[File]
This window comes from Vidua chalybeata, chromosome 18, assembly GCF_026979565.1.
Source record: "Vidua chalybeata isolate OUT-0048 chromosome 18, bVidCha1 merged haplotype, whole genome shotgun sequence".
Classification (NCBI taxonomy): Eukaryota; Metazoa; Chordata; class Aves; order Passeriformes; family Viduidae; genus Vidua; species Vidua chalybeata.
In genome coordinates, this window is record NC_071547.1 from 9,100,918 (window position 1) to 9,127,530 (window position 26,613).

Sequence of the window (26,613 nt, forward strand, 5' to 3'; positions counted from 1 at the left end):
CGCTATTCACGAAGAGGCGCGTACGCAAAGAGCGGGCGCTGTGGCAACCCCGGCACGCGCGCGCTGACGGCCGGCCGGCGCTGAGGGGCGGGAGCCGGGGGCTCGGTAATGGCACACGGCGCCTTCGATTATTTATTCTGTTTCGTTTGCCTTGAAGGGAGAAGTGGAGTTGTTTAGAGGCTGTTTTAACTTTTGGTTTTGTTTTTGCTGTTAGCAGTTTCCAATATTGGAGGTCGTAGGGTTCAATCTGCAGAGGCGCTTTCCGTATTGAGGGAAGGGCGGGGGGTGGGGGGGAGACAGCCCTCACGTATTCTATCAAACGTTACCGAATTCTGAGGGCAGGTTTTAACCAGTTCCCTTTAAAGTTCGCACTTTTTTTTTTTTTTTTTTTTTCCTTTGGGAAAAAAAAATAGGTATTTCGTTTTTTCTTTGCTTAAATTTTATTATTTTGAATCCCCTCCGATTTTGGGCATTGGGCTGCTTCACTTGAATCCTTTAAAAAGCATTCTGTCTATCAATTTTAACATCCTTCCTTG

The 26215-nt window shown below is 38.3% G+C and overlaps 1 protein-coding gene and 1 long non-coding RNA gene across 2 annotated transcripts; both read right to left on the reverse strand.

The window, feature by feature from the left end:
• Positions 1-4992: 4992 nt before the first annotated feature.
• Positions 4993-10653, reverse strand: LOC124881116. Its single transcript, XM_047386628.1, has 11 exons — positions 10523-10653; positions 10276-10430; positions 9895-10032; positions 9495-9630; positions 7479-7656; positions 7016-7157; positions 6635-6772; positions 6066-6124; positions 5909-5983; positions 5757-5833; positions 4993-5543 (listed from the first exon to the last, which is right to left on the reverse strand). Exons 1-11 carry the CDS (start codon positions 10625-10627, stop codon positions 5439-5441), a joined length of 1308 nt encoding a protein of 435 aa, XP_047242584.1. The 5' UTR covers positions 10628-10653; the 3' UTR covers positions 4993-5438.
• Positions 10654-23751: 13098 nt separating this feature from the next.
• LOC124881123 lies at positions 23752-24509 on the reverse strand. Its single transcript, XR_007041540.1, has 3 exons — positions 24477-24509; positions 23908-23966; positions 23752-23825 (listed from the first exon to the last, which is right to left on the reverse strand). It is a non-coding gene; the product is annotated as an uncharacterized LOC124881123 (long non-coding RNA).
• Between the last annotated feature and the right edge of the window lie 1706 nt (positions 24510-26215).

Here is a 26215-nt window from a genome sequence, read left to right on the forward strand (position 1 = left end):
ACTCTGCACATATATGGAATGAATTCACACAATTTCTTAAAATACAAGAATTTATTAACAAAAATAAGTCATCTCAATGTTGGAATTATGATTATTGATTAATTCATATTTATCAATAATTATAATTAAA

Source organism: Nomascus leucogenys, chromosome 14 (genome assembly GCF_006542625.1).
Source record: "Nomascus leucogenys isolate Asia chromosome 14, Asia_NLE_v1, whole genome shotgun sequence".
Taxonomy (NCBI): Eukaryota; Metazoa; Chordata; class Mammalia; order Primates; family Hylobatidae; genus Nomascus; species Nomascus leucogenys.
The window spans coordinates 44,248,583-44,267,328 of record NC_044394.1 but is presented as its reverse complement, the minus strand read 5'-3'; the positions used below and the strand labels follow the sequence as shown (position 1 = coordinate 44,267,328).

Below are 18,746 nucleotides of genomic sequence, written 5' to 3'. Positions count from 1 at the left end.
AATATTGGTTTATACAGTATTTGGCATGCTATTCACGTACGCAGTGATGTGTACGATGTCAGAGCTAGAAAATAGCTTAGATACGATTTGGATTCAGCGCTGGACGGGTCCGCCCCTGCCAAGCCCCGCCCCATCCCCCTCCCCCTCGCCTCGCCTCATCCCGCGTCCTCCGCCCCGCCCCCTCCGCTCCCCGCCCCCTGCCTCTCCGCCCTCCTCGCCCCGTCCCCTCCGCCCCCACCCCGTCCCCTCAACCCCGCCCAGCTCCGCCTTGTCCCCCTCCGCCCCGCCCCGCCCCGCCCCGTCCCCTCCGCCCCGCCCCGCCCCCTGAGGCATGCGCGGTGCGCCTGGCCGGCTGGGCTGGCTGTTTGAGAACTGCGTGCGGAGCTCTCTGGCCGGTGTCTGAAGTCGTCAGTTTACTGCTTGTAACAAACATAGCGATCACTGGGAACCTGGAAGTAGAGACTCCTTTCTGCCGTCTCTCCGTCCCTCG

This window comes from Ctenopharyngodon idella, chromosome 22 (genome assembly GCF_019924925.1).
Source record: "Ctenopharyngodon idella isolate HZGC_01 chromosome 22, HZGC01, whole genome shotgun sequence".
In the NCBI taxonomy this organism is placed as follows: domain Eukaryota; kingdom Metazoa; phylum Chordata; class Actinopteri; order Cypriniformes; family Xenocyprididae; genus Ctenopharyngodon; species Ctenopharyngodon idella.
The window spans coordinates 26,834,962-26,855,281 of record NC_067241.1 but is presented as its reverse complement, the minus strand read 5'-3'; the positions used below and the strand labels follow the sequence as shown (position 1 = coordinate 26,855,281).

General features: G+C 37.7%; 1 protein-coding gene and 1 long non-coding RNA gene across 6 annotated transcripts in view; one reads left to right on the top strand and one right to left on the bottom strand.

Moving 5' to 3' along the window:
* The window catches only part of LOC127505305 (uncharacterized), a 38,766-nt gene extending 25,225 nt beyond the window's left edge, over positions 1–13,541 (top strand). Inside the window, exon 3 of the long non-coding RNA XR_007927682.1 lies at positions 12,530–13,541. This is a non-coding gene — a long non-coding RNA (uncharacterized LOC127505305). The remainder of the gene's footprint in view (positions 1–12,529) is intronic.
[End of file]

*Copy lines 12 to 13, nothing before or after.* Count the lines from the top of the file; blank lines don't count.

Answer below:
• LOC124881123 lies at positions 23752-24509 on the reverse strand. Its single transcript, XR_007041540.1, has 3 exons — positions 24477-24509; positions 23908-23966; positions 23752-23825 (listed from the first exon to the last, which is right to left on the reverse strand). It is a non-coding gene; the product is annotated as an uncharacterized LOC124881123 (long non-coding RNA).
• Between the last annotated feature and the right edge of the window lie 1706 nt (positions 24510-26215).